Tonic Publisher Jamie Bussin is a monster when he gets behind the wheel of a car. Read here how he's trying to use mindfulness to fix this character flaw.
I think if you met me in person you would say that I’m a fairly personable fellow. I’m more or less a civil, plain-spoken conversationalist who can fool those who don’t know me into believing that I’m a “people person”. I can engage pretty much anybody. But put me behind the wheel of my car, and friends, I’m a jerk.
I like to think of myself as an excellent driver. My fantasy criminal job (yes, I’ve actually turned my mind to this) would be wheelman/getaway driver. And I assure you, there’s nobody faster at getting you from point A to point B in the GTA. I couriered as a summer job for years and I have an encyclopedic knowledge of local streets and traffic patterns. I’m essentially a human Waze app that treats his SUV like a dragster and drops more F-bombs than an unsigned rapper. If your metric is a pleasant, quiet drive that doesn’t spike your blood pressure and trigger your flight reflex, I have little to offer. I’ve not actually conducted a formal survey, but I’m confident that if I was capable of any sort of meaningful change my family would put my in-car behaviour at the top of the wish list.
Mindfulness is perhaps the hottest trend in health and wellness. A Buddhist precept and key component of a yogic lifestyle, the concept of mindfulness has permeated our Western culture, to the point where we have meditation apps and studios and mindful lifestyle marketing. Watch advertising of any number of mainstream products and services to see how it’s used for positioning.
And, of course we’ve had many articles in the magazine about mindfulness and I’ve added a regular segment on THE TONIC with my friend and frequent magazine contributor Tracey Soghrati to discuss the neuro-scientific studies confirming the efficacy of the practice in dealing with pain, stress, anger and anxiety.
So I wondered, could mindfulness help me learn to control myself behind the wheel? Well, yes and no. I tried to “notice without judgment” how I felt when being cut off in the passing lane, or use my “breathing” to delay visceral reactions to distracted texting drivers. It wasn’t enough to change my behaviour. But, like any true North American, I bastardized the pure concept of mindfulness to suit my purposes: I developed a hybrid Zen-Jamie program that seems to be working. Every time I drive and don’t swear, honk, tailgate or turn to glare as I pass another driver I get a point. Every drive where I do one of those things I lose a point. My goal is to accumulate 100 points, at which time I’ll reward myself with an overnight at the Fallsview Casino to play some poker (which would also be the ultimate test of my newfound serenity given the truly craptacular drive on the QEW to Niagara Falls).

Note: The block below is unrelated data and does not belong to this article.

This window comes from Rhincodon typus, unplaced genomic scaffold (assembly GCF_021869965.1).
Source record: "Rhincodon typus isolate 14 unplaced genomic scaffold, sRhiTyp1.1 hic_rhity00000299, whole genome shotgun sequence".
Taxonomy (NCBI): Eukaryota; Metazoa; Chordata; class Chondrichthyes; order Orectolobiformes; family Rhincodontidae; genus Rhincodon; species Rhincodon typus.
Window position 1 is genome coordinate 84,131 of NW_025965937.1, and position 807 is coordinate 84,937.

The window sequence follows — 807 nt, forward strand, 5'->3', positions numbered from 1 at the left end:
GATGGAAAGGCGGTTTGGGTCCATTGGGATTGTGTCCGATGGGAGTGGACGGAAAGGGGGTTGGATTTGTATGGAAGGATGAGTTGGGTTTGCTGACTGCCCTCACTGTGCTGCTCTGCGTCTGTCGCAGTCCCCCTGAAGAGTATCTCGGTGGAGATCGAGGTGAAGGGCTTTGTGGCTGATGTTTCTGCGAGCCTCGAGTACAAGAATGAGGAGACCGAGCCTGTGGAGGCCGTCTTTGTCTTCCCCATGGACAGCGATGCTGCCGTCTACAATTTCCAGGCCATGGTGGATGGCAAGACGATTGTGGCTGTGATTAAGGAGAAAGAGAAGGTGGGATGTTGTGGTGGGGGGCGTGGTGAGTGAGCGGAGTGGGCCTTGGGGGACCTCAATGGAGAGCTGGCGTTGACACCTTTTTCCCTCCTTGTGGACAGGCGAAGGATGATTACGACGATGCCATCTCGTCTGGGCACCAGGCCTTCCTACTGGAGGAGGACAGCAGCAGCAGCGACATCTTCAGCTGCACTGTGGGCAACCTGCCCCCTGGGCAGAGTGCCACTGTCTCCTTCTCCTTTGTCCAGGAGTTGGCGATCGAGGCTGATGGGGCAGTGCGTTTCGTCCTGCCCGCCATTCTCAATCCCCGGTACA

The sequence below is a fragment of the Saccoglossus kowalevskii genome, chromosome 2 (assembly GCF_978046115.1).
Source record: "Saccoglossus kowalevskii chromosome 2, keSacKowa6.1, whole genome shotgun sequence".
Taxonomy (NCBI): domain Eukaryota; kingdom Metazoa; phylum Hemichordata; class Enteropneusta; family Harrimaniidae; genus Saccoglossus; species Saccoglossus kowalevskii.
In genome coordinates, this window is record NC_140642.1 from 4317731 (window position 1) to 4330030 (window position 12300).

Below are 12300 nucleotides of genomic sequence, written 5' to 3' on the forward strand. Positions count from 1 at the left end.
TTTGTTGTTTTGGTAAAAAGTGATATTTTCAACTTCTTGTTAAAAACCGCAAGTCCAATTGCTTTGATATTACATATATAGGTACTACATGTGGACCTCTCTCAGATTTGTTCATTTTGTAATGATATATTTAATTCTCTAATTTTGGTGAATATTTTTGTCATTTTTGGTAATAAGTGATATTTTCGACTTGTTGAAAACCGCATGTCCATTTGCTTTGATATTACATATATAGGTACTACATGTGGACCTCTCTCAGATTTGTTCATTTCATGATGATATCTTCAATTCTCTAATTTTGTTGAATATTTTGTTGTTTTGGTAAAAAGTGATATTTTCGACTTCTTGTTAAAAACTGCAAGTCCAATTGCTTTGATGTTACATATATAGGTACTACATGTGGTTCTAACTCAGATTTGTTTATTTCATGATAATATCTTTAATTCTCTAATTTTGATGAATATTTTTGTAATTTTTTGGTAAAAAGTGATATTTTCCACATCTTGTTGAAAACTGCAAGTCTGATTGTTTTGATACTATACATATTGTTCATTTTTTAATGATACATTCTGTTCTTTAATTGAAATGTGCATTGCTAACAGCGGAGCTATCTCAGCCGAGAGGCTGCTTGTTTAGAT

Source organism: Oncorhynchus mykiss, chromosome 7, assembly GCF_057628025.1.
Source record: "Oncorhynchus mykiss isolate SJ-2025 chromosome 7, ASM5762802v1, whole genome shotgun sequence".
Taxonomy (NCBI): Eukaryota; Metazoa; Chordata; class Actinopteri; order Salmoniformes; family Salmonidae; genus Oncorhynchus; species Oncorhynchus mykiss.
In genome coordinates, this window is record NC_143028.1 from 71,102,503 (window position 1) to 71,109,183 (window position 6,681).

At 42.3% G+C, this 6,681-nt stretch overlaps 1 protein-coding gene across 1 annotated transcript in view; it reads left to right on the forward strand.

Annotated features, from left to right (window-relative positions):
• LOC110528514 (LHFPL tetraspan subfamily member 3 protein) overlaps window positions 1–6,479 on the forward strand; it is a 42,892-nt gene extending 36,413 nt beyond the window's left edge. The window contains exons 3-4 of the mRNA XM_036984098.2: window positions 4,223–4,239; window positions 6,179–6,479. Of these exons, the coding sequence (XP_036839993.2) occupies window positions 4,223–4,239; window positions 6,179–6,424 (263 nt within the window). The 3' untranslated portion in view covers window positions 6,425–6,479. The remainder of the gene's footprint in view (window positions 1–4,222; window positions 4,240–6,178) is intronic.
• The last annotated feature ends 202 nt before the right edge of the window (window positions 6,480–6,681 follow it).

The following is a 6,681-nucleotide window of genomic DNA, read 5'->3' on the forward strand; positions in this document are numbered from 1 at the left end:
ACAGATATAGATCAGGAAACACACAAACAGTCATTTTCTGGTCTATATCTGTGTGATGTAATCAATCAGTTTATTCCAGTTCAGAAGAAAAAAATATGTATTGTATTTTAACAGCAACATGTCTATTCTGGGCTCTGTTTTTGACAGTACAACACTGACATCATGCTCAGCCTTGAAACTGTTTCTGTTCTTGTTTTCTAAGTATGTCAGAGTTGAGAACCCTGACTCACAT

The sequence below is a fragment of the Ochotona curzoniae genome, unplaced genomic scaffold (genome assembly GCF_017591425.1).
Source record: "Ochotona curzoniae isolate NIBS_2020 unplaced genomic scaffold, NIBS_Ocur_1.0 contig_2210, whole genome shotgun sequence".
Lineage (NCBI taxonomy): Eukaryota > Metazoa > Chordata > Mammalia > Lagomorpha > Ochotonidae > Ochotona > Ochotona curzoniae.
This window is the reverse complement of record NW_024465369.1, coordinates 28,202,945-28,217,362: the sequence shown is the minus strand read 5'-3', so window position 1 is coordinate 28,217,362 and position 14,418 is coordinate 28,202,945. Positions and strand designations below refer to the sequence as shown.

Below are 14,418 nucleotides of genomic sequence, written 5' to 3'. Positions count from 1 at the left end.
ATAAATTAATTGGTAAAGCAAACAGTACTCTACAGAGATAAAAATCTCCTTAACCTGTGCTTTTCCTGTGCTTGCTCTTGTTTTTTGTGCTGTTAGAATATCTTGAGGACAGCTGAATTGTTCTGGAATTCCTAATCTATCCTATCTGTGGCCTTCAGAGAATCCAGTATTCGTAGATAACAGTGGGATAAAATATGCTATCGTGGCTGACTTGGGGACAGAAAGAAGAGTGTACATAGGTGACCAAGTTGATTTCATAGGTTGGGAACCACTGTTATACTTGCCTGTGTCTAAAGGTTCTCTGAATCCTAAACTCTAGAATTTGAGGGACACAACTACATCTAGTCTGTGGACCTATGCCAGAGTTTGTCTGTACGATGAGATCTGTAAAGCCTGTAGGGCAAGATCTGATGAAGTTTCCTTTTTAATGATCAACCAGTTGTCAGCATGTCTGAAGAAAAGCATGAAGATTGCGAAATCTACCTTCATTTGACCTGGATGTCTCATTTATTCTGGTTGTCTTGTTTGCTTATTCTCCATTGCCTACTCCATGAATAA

If you’re searching for ways to improve yourself, our September issue couldn’t be better. Our new Holistic Nutritionist Megan Horsley has some handy meal planning tips to keep you well nourished. The Tonic Coach, Rod MacDonald tells you how to avoid a cycle of failure, and natural remedy experts Joel Thuna and Claude Gallant explain the lifestyle changes necessary to prevent the onset of non-alcoholic fatty liver disease. As always, if you’ve seen me act out on the GTA roads or if you’d like to discuss this note, anything you’ve read in Tonic or heard on THE TONIC, please feel free to reach out to me. Don’t worry. My response will be polite. I won’t be driving.